Software: Oppo had released ColorOS 7 last year and the Reno 3 Pro takes full advantage of the new software based on Android 10. It’s got a minimalist UI along with full support for Android’s notification features, something that was missing in previous iterations of ColorOS. It’s also got a better dark-mode implementation than stock Android.
But, unlike OnePlus’ Oxygen OS or Samsung’s One UI 2.0, the ColorOS 7 has a lot of bloatware, including a separate app store.
Single-firing speaker: The single-firing speaker on the bottom of the Oppo Reno 3 Pro is pretty loud and crisp. It’s good for short YouTube videos and casual gaming. It falls short when it comes to watching movies and listening to bass-heavy songs. However, the Dolby Atmos is much appreciated as it provided boost to the speakers’ capabilities.
Camera: Unlike the Reno 10x Zoom, the camera on Reno 3 Pro is very ordinary. The quad-camera setup does not help the smartphone stand out.
It is as follows: a 64-megapixel primary sensor, a 13-megapixel telephoto lens, an 8-megapixel ultra wide-angle lens, and a 2-megapixel depth sensor. At the launch, the company stated that on the front of the smartphone is the world's first dual punch-hole camera. There is a 44-megapixel primary sensor along with a 2-megapixel depth sensor.
In good light, the Oppo Reno 3 Pro takes some good well-exposed shots. The 64-megapixel camera, which isn’t enabled by default, affords a lot of extra details that are quite sharp and not at overexposed. The 64-megapixel mode doesn’t support zoom.
You can easily populate your Instagram feed with photos taken using 2x optical zoom and 5x hybrid zoom. However, the 20x digital zoom shots lose out on a lot of the details.
The ultra-wide camera is also impressive, although you may lost out on a lot of detail if you plan on zooming in and cropping the photo.
The Reno 3 Pro has a good camera, but with the Realme X2 Pro and Samsung’s Galaxy S10 Lite/Galaxy Note 10 Lite in a similar price range, Oppo could have done a slightly better job here.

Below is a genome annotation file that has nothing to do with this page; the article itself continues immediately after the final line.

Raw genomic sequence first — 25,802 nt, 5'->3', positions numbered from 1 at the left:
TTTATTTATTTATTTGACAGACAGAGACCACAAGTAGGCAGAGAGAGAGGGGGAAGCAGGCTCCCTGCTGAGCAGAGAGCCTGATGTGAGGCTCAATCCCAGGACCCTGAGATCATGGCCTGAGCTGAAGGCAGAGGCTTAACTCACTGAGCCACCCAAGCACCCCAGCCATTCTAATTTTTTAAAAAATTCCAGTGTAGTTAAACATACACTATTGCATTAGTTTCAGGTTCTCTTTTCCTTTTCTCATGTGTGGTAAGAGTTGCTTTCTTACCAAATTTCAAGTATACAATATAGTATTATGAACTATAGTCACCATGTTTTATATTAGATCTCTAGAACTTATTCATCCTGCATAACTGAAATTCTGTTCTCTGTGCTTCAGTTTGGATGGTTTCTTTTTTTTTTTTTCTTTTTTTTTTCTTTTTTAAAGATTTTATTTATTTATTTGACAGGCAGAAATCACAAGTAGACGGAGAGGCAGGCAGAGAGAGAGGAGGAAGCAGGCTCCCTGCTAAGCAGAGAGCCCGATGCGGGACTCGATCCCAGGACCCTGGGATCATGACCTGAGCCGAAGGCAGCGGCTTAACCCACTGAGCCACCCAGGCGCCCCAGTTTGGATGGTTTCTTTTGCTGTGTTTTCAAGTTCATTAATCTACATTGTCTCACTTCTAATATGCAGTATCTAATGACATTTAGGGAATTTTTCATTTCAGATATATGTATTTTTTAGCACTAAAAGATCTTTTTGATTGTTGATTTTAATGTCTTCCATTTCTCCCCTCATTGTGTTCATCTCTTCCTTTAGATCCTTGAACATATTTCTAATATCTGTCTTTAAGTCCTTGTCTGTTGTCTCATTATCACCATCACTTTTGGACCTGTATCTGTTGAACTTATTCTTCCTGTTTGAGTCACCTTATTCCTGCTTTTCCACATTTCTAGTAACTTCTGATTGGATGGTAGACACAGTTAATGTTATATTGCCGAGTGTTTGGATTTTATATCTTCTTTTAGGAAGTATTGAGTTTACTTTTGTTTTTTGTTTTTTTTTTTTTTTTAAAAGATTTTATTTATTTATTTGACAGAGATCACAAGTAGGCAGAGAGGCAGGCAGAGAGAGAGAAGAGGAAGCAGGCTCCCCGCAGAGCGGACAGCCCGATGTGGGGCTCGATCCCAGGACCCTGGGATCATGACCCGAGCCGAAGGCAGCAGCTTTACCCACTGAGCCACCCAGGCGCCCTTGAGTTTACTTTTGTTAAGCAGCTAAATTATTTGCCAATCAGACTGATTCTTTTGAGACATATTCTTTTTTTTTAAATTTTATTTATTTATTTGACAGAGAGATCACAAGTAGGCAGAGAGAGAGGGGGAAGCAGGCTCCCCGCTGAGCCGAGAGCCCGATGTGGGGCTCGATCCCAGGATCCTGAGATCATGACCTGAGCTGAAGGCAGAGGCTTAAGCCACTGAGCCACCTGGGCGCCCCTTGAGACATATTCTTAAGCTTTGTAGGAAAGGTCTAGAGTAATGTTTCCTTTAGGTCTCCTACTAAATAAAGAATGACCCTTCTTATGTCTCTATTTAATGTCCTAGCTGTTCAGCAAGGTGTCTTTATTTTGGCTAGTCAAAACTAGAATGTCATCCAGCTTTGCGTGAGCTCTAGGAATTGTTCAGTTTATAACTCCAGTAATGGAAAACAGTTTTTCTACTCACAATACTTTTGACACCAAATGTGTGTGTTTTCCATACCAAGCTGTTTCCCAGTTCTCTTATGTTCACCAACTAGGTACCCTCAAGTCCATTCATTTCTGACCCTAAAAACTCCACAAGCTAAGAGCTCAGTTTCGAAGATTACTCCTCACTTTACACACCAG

Ultra-Dark Mode: While Oppo’s night mode (using the AI scene detection) worked decently well, it was the Ultra-Dark Mode that was a huge disappointment when taking photos outdoors. The photos were overexposed and all details were lost. There was a lot of noise as well. It looked like the flash had been turned on.
Indoors, the Oppo Reno 3 Pro’s Ultra-Dark Mode seemed to work a little better though I wouldn’t want to buy the smartphone for this feature.
Portrait shots: Edge detection left much to be desired on the Oppo Reno 3 Pro; while the feature helped the phone detect where to focus, if the item was small then edge detection did not do work well.
Face unlock: We had quite an issue using the face unlock feature. A number of times it failed to recognise the face despite sufficient lighting and distance.
The verdict: should you buy the Oppo Reno 3 Pro?
The Reno 3 Pro from Oppo is a solid mid-range premium smartphone, in the same space as the OnePlus 7T, the Galaxy S10 Lite/Note 10 Lite, and Realme X2 Pro.
But, there isn’t much setting it apart from competition. What it gets right—the display, battery life and performance—it does so well.
However, its camera leaves a lot to be desired, and those who have experienced Oppo’s Reno 10x Zoom would wish the smartphone maker returns to its design roots with its next offering.
Oppo has decided to sell two variants of the Oppo Reno 3 Pro. The 8GB+128GB model is retailing at Rs 29,990, while the 8GB+256GB variant is for Rs 32,990. At these price points, Oppo will have a hard time selling this smartphone.
The Realme X2 Pro is selling for cheaper. In fact, the V19 from Vivo is expected to be cheaper than the Reno 3 Pro when launched next month. Another cheaper option is the Galaxy A71 from Samsung.
But, with an ever-improving software experience (one just hopes the dual-app store is done away with) and the impressive VOOC Flash Charge, the Reno 3 Pro is a good option in this price segment.
(Edited by Evelyn Ratnakumar)